Fostering curiosity in kids (and their parents) since 2011

“What are crannies?”

Book cover for The Secret Staircase by Jill Barklem.

I don’t know about you, but when I think of nooks and crannies, I immediately think of Jill Barklem’s remarkable illustrations in the Brambly Hedge Series.

Yesterday afternoon, we found ourselves wandering through the Boston Public Library in Copley Square. The Five-Year-Old was thrilled to explore the Leventhal Map Center, but was markedly less appreciative of the Sargent murals. (I enjoyed both.)

On our way home, I was reflecting out loud on the possibility of commuting in to Boston every morning to write in one of the Boston Public Library’s reading rooms. I had just decided against it on the grounds that I would write more efficiently tucked away in one of our local library’s nooks and crannies instead of at the Boston’s library’s long public tables, when The Five-Year-Old asked…

“What’s a cranny?”

My first response was that crannies are pretty much the same as nooks. I would have gotten away with it too, if it hadn’t been for Daddyo’s pesky insistence that an idiom such as nook and cranny couldn’t possibly be so redundant.

Turns out there is a distinction. According to Wikipedia, when used on its own, nook can refer to a corner, an alcove, a recess, or simply a hidden or secluded spot. A cranny on the other hand, is merely a crack. When the two are used together in the idiomatic phrase nook and cranny, nook’s meaning pretty much takes over, leaving you with a phrase that means a small or hidden place (or part of a place).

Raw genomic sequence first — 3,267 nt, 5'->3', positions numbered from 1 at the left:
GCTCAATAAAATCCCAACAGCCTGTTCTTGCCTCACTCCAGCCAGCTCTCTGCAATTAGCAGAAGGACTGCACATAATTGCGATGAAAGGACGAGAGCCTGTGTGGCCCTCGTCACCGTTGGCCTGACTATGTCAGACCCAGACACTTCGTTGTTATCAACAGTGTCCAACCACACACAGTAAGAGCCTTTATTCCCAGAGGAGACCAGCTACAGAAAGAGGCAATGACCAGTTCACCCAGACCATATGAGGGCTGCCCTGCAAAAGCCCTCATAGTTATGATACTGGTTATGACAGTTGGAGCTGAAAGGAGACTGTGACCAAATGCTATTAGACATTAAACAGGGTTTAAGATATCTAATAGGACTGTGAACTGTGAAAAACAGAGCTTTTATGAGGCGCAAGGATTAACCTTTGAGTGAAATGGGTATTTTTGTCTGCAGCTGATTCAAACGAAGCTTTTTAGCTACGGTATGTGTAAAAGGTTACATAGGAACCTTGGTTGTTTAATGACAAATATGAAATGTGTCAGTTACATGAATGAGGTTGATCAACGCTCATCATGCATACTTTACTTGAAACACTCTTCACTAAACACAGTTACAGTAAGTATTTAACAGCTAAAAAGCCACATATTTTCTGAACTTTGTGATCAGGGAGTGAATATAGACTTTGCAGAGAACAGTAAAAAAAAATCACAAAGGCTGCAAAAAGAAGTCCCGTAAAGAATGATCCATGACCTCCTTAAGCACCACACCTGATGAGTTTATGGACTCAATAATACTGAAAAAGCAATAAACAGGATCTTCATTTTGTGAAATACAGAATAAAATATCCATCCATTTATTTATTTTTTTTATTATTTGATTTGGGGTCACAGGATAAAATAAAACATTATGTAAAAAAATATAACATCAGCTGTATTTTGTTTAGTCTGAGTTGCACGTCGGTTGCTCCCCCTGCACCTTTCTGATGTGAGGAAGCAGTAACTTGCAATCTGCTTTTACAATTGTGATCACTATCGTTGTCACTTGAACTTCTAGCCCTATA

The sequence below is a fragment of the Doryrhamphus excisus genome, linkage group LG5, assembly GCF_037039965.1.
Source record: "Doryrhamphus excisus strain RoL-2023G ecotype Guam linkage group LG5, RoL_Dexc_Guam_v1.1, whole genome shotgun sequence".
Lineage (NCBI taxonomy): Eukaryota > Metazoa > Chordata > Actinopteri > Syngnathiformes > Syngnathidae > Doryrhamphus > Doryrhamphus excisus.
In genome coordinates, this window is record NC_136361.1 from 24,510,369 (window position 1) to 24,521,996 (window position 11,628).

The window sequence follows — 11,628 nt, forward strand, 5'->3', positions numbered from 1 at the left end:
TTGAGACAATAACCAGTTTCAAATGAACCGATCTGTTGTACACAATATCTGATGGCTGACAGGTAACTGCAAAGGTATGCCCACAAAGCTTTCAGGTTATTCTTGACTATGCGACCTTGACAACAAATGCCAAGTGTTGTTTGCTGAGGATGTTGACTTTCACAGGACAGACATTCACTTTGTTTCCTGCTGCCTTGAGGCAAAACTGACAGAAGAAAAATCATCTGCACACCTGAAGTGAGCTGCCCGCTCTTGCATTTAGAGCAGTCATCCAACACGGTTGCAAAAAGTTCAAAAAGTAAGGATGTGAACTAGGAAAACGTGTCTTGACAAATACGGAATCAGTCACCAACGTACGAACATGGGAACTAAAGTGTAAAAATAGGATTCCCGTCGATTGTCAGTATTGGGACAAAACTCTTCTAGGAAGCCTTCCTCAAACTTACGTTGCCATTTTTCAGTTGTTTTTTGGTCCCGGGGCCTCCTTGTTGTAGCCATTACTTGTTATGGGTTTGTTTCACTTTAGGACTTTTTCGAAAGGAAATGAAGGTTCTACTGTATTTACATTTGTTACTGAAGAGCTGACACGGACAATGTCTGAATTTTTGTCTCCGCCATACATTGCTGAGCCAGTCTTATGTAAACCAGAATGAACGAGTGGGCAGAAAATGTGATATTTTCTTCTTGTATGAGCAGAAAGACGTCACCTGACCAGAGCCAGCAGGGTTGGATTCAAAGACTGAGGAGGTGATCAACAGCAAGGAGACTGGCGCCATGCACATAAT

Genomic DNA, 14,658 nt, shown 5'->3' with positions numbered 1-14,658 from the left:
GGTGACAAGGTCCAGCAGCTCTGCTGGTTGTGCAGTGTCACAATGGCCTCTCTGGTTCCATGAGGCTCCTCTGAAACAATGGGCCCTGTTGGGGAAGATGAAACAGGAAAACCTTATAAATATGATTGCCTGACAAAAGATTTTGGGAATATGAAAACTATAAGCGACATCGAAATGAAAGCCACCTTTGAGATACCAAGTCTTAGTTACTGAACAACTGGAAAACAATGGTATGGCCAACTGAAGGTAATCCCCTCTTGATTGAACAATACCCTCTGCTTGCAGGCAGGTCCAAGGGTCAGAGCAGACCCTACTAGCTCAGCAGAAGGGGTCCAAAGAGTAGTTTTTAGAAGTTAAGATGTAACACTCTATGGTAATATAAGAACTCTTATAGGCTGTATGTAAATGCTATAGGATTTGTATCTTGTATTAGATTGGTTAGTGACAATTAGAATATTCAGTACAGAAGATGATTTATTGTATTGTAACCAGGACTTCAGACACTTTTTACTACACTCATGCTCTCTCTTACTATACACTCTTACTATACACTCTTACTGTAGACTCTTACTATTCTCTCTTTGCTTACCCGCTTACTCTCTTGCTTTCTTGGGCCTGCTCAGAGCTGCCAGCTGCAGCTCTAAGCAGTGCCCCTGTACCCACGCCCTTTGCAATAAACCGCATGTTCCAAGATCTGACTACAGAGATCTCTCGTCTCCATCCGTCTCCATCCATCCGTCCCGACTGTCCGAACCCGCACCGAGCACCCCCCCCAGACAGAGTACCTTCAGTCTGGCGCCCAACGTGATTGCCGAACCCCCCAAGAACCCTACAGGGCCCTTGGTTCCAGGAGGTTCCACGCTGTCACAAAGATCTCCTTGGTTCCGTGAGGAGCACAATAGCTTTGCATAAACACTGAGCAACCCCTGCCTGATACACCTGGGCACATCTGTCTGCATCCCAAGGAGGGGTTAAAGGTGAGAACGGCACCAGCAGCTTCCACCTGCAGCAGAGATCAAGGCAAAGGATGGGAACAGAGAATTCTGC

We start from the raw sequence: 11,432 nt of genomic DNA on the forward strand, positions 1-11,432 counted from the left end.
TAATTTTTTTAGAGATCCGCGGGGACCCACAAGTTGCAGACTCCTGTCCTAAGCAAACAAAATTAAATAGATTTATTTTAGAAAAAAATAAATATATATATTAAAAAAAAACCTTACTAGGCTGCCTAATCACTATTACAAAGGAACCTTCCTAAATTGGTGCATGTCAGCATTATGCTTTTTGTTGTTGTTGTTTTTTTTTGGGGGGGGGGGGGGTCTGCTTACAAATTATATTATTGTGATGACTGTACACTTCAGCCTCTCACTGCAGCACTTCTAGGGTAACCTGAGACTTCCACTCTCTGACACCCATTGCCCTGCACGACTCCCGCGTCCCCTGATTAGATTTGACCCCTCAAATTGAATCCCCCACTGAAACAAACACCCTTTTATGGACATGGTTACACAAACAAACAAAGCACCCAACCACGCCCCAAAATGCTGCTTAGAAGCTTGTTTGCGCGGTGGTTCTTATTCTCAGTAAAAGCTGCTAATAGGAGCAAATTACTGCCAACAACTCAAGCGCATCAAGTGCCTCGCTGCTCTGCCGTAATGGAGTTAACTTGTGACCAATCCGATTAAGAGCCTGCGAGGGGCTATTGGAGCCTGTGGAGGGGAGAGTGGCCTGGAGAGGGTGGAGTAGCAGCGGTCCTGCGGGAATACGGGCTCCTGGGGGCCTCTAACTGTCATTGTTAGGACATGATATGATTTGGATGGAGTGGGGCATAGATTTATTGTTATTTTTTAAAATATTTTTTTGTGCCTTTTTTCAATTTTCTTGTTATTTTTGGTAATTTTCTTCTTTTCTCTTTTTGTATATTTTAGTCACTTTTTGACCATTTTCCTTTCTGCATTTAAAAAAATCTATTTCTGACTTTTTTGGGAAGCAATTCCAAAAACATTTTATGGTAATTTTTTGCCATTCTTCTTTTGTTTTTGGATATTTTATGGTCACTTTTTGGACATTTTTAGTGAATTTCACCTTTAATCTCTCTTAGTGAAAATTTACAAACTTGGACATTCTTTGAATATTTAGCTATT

What new-to-you word did you learn this weekend?

13 Responses to ““What are crannies?””

  1. Kate's Bookshelf

    Oooh, I love nooks and crannies in libraries. The Pittsburgh Carnegie library has lots of great ones. New words for the weekend, British slang. I watch a lot of Top Gear and they use bonnet for the hood of a car, boot for the trunk, and saloon for sedan. If I keep watching the show, I’m going to start calling the hood of our truck the bonnet.

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    • Shala Howell

      Gotta love British slang. I may have to adopt “boot.” If only because I live near Canada and it would be a fun time to practice my crappy Canadian accent (never know when you’ll need one of those, right?)

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      • Kate's Bookshelf

        Exactly! Those random spur of the moment escapes to exotic places like Calgary, and St. John. I love British slang, and personally, I think boot is way more fun to say than trunk.

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    • Shala Howell

      Me too, as you can tell by the string of word posts on the blog lately. One of my favorite things about The Five-Year-Old is her habit of questioning our use of everyday words.

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      Reply
      • Tamara

        M once asked, “why do we drive on parkways and park on driveways?” I still have no good answer–all these years later. One of our favorite Christmas presents from a few years ago was a book called Endangered Words–the Howell House would love it too, I think!

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  2. silver price

    Nooks and Crannies is a reference to small and out of the way locations in a room or on an object. The detail on a fireplace mantle (Corbels etc..) with recesses would be the nooks and crannies of the fireplace. It is often used to refer to those “hard to reach” locations.

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